More Side Dishes to Complete Your Thanksgiving Meal

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Slow Cooker Creamed Corn

4.8 from 5 votes
Amy Nash
Prep Time 10 mins
Cook Time 3 hrs
Total Time 3 hrs 10 mins
Course Side Dish
Cuisine American
Servings 8 servings
This Slow Cooker Creamed Corn recipe is an easy, classic side dish for your holiday table, made even more special with a savory sprinkle of crispy bacon and chopped chives to complement the natural sweetness of the creamy corn.


  • 2 pounds frozen corn
  • 2 teaspoons granulated sugar
  • 1 teaspoon salt
  • 1 cup whole milk
  • 4 Tablespoons butter cubed
  • 8 ounces cream cheese cubed
  • ¼ teaspoon pepper
  • 6 slices bacon cooked and crumbled
  • ¼ cup chives chopped


  • Combine the corn, sugar, salt, and milk in a slow cooker and stir.  Top with the butter and cream cheese, then cover and cook on HIGH for 2-3 hours or LOW for 4-5 hours.
  • Remove the lid and stir to mix everything together well.  It should start to get creamy just by stirring, but to make it even creamier, use an immersion blender to blend some of the corn until it is the consistency you desire.  This can also be done by transferring about half of the corn to a blender and pulsing it a few times, then returning to the slow cooker.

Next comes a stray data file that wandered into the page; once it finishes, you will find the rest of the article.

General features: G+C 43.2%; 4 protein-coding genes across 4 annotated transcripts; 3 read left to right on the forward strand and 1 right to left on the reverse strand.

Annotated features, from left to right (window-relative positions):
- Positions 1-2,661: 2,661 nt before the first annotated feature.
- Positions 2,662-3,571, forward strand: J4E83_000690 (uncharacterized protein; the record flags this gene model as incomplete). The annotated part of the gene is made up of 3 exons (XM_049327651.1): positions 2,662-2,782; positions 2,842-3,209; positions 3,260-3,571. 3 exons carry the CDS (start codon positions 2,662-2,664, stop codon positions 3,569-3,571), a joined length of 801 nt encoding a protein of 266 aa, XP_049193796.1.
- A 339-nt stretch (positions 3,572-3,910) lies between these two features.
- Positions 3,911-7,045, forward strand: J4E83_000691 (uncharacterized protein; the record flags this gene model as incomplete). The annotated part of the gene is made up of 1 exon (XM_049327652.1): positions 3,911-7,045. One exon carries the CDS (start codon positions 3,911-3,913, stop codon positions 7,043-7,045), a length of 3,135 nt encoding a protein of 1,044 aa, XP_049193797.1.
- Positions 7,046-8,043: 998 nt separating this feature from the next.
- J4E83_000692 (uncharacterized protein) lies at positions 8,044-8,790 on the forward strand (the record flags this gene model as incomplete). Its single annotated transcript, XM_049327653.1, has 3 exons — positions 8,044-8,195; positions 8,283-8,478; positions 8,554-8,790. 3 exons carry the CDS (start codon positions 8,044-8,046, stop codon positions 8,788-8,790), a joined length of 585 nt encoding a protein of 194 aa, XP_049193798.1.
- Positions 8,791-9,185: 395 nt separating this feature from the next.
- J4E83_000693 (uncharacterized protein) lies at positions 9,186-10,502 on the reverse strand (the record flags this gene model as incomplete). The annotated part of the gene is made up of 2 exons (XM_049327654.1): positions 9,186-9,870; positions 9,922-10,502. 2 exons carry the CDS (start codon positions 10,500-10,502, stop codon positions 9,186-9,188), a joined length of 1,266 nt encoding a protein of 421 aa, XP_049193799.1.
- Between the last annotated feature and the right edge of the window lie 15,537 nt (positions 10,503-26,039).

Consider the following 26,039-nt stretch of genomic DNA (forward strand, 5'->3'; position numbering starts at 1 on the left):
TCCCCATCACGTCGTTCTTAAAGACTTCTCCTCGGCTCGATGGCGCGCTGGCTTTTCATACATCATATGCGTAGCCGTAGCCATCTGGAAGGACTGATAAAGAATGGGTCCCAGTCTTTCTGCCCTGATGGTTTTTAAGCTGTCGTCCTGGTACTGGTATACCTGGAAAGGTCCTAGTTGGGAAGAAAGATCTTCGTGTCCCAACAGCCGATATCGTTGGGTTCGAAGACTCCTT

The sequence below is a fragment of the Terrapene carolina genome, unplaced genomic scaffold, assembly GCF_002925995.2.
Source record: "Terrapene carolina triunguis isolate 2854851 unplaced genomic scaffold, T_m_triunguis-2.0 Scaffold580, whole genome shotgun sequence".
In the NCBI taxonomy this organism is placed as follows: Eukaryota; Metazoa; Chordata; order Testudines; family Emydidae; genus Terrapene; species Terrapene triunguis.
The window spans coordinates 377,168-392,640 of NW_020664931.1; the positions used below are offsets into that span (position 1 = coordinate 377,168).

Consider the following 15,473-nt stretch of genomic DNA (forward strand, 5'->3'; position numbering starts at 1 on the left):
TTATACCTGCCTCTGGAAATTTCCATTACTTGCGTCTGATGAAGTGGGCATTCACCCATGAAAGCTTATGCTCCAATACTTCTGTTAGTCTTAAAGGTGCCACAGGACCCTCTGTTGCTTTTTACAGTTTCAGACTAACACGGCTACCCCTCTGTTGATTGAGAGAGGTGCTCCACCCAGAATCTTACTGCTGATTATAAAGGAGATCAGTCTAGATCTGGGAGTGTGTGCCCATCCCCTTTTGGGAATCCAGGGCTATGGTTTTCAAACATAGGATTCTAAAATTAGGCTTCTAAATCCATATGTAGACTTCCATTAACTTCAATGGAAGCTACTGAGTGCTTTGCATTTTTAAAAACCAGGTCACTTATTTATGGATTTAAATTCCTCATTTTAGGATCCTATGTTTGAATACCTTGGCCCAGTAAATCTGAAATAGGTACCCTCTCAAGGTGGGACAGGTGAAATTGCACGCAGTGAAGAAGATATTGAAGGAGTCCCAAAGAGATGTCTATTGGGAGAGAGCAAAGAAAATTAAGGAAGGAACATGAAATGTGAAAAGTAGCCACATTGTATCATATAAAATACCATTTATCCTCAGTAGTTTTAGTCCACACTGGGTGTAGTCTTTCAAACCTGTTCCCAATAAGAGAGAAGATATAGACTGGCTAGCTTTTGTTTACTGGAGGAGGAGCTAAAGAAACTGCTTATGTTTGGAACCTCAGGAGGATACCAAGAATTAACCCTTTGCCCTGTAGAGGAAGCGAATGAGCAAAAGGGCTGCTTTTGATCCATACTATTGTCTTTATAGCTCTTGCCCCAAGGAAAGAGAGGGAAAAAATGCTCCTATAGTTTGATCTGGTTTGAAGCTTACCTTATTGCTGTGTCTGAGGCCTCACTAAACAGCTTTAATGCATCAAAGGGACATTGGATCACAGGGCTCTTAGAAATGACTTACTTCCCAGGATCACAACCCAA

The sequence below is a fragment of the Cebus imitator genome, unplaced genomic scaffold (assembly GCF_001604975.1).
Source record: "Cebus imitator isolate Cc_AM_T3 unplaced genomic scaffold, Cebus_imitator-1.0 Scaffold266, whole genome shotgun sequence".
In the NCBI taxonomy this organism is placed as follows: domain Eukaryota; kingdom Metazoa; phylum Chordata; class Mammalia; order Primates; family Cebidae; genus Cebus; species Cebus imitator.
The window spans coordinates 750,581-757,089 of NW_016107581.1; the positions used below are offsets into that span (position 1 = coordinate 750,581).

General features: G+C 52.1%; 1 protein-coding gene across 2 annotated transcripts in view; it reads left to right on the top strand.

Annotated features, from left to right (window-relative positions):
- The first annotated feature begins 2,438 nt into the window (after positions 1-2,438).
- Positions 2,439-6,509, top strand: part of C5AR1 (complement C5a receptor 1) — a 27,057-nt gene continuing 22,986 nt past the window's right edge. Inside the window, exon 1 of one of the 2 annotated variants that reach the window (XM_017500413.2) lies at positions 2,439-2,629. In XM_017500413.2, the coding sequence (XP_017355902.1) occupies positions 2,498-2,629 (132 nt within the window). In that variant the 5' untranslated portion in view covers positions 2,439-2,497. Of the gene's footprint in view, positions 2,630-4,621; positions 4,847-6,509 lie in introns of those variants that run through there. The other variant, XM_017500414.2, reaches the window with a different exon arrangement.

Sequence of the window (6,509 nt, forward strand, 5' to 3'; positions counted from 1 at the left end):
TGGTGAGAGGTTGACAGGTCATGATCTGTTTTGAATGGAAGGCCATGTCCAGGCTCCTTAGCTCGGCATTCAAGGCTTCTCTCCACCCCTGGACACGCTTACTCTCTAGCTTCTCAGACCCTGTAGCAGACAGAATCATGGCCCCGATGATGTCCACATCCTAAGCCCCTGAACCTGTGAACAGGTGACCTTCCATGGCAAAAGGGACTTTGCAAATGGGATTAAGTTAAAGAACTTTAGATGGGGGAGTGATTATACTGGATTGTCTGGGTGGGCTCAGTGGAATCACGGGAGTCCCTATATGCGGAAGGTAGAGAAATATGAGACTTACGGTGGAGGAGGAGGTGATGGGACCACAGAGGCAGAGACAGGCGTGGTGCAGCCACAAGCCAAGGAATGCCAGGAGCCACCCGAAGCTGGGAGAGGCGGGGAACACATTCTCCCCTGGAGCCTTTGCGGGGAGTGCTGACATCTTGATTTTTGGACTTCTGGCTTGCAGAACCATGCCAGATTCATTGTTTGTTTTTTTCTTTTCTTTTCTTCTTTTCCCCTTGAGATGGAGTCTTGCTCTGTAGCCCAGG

• Stir in the pepper and top with bacon and chives to serve.


Calories: 350kcal | Carbohydrates: 31g | Protein: 9g | Fat: 24g | Saturated Fat: 12g | Polyunsaturated Fat: 2g | Monounsaturated Fat: 7g | Trans Fat: 1g | Cholesterol: 60mg | Sodium: 560mg | Potassium: 452mg | Fiber: 3g | Sugar: 3g | Vitamin A: 670IU | Vitamin C: 9mg | Calcium: 71mg | Iron: 1mg
Tried this recipe? Show me on Instagram!Mention @HouseOfNashEats or tag #houseofnasheats!

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About the author

Hi, I'm Amy

I enjoy exploring the world through food, culture, and travel and sharing the adventure with mostly from-scratch, family friendly recipes that I think of as modern comfort cooking.